Those restrictions, as of press time, require that everyone entering the US, even US citizens and permanent residents, present a negative COVID-19 test, taken within 72 hours of arrival, as well as quarantine for 10 days. A traveler who tests negative for COVID three to five days after arrival may shorten his quarantine period to seven days.

Another executive order created federal requirements for everyone to wear a mask in airports and on all public transportation in the US, including planes, trains and intercity buses, all of which already were requiring the wearing of face masks, as mandated by the individual transportation companies.

In fact, before the federal regulations had even been signed, more than 2,500 people had been banned from various US airlines for refusing to wear masks.

CDC guidelines strongly recommend masks be worn in taxis and ride-shares as well.

Between these practical precautions and the promising vaccines, travel is sure to pick up more quickly.

At the end of the COVID-19 pandemic, the skies will look dramatically different, however.

With so few people flying these days and so few countries even admitting travelers, it should come as no surprise that the airline industry struggled in 2020. In fact, 2020 was the first time since 1999 that the number of air passengers for the year decreased — and it wasn’t by just a little.

Within the last calendar year, TSA agents processed an average of about 880,000 passengers per day in US airports. Back in 2019, that average was 2.2 million.

With little revenue coming in, pretty much every airline in the world was forced to reduce flights and destinations, some drastically. Some ceased operations altogether.

Three of the larger airlines to completely shutter their doors in 2020 were Air Italy (not to be confused with Alitalia), Level Europe, based in Austria, and British airline Flybe. All were low-cost airlines that focused on inter-European travel, so they wouldn’t have been used by Americans making the trip over, but within and between the countries of Europe, they completed a lot of flights per day.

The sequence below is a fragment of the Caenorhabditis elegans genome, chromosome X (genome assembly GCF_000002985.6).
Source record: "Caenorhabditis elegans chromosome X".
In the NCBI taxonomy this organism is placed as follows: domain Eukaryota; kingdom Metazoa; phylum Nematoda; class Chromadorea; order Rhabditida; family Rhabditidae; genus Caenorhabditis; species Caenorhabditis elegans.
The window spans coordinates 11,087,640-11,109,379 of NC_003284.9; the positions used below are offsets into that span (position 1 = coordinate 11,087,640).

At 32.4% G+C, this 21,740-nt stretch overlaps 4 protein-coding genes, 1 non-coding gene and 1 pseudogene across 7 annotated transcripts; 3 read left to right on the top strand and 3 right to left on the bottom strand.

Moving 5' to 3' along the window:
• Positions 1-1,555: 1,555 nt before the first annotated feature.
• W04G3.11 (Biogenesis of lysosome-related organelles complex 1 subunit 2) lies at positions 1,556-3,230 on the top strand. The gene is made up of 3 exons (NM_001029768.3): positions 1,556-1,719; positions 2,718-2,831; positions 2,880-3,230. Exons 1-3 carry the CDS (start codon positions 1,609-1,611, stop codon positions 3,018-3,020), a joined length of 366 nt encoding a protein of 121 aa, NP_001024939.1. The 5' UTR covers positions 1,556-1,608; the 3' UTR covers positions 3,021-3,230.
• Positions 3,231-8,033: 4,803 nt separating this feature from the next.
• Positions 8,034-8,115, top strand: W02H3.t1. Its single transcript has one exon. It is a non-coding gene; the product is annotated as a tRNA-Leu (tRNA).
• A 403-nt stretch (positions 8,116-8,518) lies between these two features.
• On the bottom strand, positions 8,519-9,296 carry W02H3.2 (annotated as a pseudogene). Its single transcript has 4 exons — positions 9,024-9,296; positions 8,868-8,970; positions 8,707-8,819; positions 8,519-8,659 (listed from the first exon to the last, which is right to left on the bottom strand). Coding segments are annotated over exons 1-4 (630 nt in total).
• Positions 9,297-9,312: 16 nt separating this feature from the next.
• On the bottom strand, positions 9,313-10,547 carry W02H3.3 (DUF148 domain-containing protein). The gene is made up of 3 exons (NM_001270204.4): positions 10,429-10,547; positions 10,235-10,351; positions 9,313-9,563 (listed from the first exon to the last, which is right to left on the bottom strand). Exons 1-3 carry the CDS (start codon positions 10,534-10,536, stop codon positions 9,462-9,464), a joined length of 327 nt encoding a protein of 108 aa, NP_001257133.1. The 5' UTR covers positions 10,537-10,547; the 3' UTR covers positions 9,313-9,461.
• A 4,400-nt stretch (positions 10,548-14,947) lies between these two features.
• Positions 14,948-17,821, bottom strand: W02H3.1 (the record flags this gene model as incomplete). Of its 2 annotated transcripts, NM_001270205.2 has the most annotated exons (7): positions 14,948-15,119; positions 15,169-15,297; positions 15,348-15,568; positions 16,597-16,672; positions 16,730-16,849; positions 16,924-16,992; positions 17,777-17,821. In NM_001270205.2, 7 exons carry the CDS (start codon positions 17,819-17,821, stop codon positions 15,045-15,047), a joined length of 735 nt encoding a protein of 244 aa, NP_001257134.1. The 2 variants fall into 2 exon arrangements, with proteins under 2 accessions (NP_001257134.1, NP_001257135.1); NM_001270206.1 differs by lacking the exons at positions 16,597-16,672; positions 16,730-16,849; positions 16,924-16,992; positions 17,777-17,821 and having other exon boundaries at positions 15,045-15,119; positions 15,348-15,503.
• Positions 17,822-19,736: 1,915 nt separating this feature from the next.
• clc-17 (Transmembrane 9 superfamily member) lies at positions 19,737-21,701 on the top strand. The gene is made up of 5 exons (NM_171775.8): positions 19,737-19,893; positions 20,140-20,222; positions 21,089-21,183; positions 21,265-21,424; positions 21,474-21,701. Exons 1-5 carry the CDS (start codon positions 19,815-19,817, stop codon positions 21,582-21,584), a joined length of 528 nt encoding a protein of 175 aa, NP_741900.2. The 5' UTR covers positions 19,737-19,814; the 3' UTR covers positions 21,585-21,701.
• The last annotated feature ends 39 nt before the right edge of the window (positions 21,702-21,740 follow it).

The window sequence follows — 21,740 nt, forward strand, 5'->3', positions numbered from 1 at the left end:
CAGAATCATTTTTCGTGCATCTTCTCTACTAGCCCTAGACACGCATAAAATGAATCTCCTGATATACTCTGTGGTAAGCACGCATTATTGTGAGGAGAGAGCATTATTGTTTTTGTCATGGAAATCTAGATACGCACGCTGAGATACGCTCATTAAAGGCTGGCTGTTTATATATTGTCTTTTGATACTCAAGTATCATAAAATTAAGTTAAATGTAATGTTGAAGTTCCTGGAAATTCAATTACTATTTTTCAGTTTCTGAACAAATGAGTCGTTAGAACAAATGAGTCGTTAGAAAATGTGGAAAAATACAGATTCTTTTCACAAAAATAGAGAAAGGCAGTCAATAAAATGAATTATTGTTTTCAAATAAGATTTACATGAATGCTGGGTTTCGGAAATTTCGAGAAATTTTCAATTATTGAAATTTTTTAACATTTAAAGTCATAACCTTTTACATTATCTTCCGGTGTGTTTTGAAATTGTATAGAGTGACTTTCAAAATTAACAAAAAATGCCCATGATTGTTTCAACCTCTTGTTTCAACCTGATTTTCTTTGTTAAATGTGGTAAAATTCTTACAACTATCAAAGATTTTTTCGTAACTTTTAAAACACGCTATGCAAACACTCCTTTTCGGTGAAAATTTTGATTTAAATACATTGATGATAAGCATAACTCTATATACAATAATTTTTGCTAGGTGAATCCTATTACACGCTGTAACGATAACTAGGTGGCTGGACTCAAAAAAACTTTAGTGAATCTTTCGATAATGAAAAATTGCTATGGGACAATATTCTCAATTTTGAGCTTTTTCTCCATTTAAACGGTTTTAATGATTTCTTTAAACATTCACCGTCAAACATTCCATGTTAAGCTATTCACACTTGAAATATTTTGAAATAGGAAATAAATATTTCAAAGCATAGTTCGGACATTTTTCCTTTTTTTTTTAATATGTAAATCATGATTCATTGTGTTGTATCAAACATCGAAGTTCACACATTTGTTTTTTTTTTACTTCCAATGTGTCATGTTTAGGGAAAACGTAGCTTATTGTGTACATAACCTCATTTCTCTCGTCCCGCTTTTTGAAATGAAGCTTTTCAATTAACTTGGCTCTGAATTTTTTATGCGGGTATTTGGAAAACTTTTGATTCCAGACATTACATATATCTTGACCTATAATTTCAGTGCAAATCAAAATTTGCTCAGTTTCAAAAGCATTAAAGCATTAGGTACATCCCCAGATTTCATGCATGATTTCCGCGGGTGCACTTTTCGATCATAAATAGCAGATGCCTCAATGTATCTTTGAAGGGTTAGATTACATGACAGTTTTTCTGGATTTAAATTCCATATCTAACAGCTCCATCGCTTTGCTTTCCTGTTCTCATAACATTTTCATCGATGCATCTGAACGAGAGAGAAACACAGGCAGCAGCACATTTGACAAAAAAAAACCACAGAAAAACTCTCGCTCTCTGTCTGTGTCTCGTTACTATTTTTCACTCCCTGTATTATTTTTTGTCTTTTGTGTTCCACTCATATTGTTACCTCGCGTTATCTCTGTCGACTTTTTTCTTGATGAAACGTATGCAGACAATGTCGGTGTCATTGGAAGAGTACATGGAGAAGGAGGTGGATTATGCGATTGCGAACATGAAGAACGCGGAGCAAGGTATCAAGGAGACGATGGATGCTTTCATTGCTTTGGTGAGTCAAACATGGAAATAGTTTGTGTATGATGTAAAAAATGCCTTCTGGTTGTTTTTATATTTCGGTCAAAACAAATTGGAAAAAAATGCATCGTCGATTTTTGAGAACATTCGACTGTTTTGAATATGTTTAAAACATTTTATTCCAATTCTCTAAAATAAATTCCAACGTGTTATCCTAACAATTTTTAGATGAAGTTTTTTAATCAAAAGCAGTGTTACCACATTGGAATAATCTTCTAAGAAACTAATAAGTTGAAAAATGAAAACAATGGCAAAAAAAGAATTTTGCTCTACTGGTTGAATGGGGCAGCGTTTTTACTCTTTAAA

In North America, low-cost Mexican airline Interjet ceased operation in November.

A lot of other airlines, in order to restructure their debts, filed for bankruptcy as well, though it appears that many will continue to operate or will resume operating once the dust has settled. These include Virgin Australia Airlines, Virgin Atlantic Airways, Avianca Airlines (which completely dissolved its Peruvian division), LATAM Airlines (which closed its Argentinean division), Thai Airways and South African Airways.

One noteworthy airline change involves Norwegian, the super-low-cost airline that was known for selling one-way tickets from the US to destinations in Europe at prices starting from just $99. It ended all long-haul flights, meaning it will no longer serve US airports. Its routes between Norway and European destinations will still be flown.

While 2021 is likely to be better for airlines than 2020 was, it is estimated that air traffic will not return to pre-2020 levels until 2024. It is almost certain that some airlines barely surviving right now won’t make it that long.

Focused on travel outside of the US, this magazine prints articles, trip reports, thoughts on travel, info requests and travel photos from its subscribers. For the time being, we’re also soliciting notes and short write-ups on travel within the US (see page 30).

If you have something to share, email editor@intltravelnews.com or write to ITN, 2116 28th St., Sacramento, CA 95818. Keep the conversation going!